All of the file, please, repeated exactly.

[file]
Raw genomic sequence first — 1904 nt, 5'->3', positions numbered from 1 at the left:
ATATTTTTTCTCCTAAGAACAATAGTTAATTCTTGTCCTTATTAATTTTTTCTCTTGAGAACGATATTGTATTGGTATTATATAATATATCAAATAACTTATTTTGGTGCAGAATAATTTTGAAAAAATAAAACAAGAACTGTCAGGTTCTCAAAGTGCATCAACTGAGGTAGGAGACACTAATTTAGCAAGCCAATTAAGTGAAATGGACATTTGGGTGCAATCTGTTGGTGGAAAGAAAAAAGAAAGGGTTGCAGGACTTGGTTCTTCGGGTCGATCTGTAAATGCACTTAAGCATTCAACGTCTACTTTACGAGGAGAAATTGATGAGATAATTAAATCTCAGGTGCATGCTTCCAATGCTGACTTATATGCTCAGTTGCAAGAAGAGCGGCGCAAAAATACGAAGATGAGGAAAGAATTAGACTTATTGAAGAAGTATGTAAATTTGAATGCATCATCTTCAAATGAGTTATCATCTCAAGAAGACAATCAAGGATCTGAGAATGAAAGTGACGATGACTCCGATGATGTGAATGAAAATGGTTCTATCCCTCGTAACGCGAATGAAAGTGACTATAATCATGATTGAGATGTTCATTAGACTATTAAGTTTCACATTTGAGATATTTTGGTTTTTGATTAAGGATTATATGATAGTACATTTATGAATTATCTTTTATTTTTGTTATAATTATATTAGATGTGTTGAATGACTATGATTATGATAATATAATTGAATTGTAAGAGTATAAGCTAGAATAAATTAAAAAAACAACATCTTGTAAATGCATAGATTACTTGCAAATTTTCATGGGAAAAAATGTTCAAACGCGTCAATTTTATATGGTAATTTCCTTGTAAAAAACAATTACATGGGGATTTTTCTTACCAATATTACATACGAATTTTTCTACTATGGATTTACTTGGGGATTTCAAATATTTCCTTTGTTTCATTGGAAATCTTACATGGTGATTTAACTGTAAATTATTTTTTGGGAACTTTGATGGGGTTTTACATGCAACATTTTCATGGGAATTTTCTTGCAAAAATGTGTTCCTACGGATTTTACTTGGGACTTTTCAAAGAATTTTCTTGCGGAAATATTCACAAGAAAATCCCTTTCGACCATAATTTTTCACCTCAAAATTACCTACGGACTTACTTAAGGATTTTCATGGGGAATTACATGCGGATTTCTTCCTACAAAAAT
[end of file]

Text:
Raw genomic sequence first — 1904 nt, 5'->3', positions numbered from 1 at the left:
ATATTTTTTCTCCTAAGAACAATAGTTAATTCTTGTCCTTATTAATTTTTTCTCTTGAGAACGATATTGTATTGGTATTATATAATATATCAAATAACTTATTTTGGTGCAGAATAATTTTGAAAAAATAAAACAAGAACTGTCAGGTTCTCAAAGTGCATCAACTGAGGTAGGAGACACTAATTTAGCAAGCCAATTAAGTGAAATGGACATTTGGGTGCAATCTGTTGGTGGAAAGAAAAAAGAAAGGGTTGCAGGACTTGGTTCTTCGGGTCGATCTGTAAATGCACTTAAGCATTCAACGTCTACTTTACGAGGAGAAATTGATGAGATAATTAAATCTCAGGTGCATGCTTCCAATGCTGACTTATATGCTCAGTTGCAAGAAGAGCGGCGCAAAAATACGAAGATGAGGAAAGAATTAGACTTATTGAAGAAGTATGTAAATTTGAATGCATCATCTTCAAATGAGTTATCATCTCAAGAAGACAATCAAGGATCTGAGAATGAAAGTGACGATGACTCCGATGATGTGAATGAAAATGGTTCTATCCCTCGTAACGCGAATGAAAGTGACTATAATCATGATTGAGATGTTCATTAGACTATTAAGTTTCACATTTGAGATATTTTGGTTTTTGATTAAGGATTATATGATAGTACATTTATGAATTATCTTTTATTTTTGTTATAATTATATTAGATGTGTTGAATGACTATGATTATGATAATATAATTGAATTGTAAGAGTATAAGCTAGAATAAATTAAAAAAACAACATCTTGTAAATGCATAGATTACTTGCAAATTTTCATGGGAAAAAATGTTCAAACGCGTCAATTTTATATGGTAATTTCCTTGTAAAAAACAATTACATGGGGATTTTTCTTACCAATATTACATACGAATTTTTCTACTATGGATTTACTTGGGGATTTCAAATATTTCCTTTGTTTCATTGGAAATCTTACATGGTGATTTAACTGTAAATTATTTTTTGGGAACTTTGATGGGGTTTTACATGCAACATTTTCATGGGAATTTTCTTGCAAAAATGTGTTCCTACGGATTTTACTTGGGACTTTTCAAAGAATTTTCTTGCGGAAATATTCACAAGAAAATCCCTTTCGACCATAATTTTTCACCTCAAAATTACCTACGGACTTACTTAAGGATTTTCATGGGGAATTACATGCGGATTTCTTCCTACAAAAAT